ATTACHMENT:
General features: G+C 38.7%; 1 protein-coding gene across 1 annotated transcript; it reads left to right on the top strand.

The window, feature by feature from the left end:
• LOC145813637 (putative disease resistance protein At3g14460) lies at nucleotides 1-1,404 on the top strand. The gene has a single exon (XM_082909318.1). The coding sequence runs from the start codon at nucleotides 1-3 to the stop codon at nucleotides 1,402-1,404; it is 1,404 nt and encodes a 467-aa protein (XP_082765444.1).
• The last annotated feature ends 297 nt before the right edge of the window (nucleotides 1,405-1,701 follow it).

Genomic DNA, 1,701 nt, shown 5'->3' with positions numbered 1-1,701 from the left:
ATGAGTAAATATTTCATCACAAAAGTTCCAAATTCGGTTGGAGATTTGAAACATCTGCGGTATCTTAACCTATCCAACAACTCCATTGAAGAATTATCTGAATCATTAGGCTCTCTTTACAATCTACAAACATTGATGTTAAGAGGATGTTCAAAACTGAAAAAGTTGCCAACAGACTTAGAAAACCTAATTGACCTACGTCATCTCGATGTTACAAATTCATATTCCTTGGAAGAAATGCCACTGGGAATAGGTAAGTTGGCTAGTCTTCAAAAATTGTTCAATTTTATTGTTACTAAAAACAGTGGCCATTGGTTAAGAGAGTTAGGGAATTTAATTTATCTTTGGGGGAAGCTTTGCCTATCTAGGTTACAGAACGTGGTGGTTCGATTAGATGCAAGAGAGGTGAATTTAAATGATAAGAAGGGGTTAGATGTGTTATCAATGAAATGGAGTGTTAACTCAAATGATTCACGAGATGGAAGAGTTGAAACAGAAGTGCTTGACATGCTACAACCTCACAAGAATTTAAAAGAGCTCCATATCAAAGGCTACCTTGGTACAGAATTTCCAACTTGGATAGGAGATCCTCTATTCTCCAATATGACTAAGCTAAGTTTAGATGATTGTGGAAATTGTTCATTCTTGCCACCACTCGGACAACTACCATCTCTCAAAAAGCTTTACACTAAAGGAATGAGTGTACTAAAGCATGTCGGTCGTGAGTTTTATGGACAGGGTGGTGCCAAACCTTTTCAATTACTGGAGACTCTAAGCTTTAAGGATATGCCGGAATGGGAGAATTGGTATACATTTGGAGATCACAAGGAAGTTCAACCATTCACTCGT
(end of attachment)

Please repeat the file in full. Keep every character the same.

General features: G+C 38.7%; 1 protein-coding gene across 1 annotated transcript; it reads left to right on the top strand.

The window, feature by feature from the left end:
• LOC145813637 (putative disease resistance protein At3g14460) lies at nucleotides 1-1,404 on the top strand. The gene has a single exon (XM_082909318.1). The coding sequence runs from the start codon at nucleotides 1-3 to the stop codon at nucleotides 1,402-1,404; it is 1,404 nt and encodes a 467-aa protein (XP_082765444.1).
• The last annotated feature ends 297 nt before the right edge of the window (nucleotides 1,405-1,701 follow it).

Genomic DNA, 1,701 nt, shown 5'->3' with positions numbered 1-1,701 from the left:
ATGAGTAAATATTTCATCACAAAAGTTCCAAATTCGGTTGGAGATTTGAAACATCTGCGGTATCTTAACCTATCCAACAACTCCATTGAAGAATTATCTGAATCATTAGGCTCTCTTTACAATCTACAAACATTGATGTTAAGAGGATGTTCAAAACTGAAAAAGTTGCCAACAGACTTAGAAAACCTAATTGACCTACGTCATCTCGATGTTACAAATTCATATTCCTTGGAAGAAATGCCACTGGGAATAGGTAAGTTGGCTAGTCTTCAAAAATTGTTCAATTTTATTGTTACTAAAAACAGTGGCCATTGGTTAAGAGAGTTAGGGAATTTAATTTATCTTTGGGGGAAGCTTTGCCTATCTAGGTTACAGAACGTGGTGGTTCGATTAGATGCAAGAGAGGTGAATTTAAATGATAAGAAGGGGTTAGATGTGTTATCAATGAAATGGAGTGTTAACTCAAATGATTCACGAGATGGAAGAGTTGAAACAGAAGTGCTTGACATGCTACAACCTCACAAGAATTTAAAAGAGCTCCATATCAAAGGCTACCTTGGTACAGAATTTCCAACTTGGATAGGAGATCCTCTATTCTCCAATATGACTAAGCTAAGTTTAGATGATTGTGGAAATTGTTCATTCTTGCCACCACTCGGACAACTACCATCTCTCAAAAAGCTTTACACTAAAGGAATGAGTGTACTAAAGCATGTCGGTCGTGAGTTTTATGGACAGGGTGGTGCCAAACCTTTTCAATTACTGGAGACTCTAAGCTTTAAGGATATGCCGGAATGGGAGAATTGGTATACATTTGGAGATCACAAGGAAGTTCAACCATTCACTCGT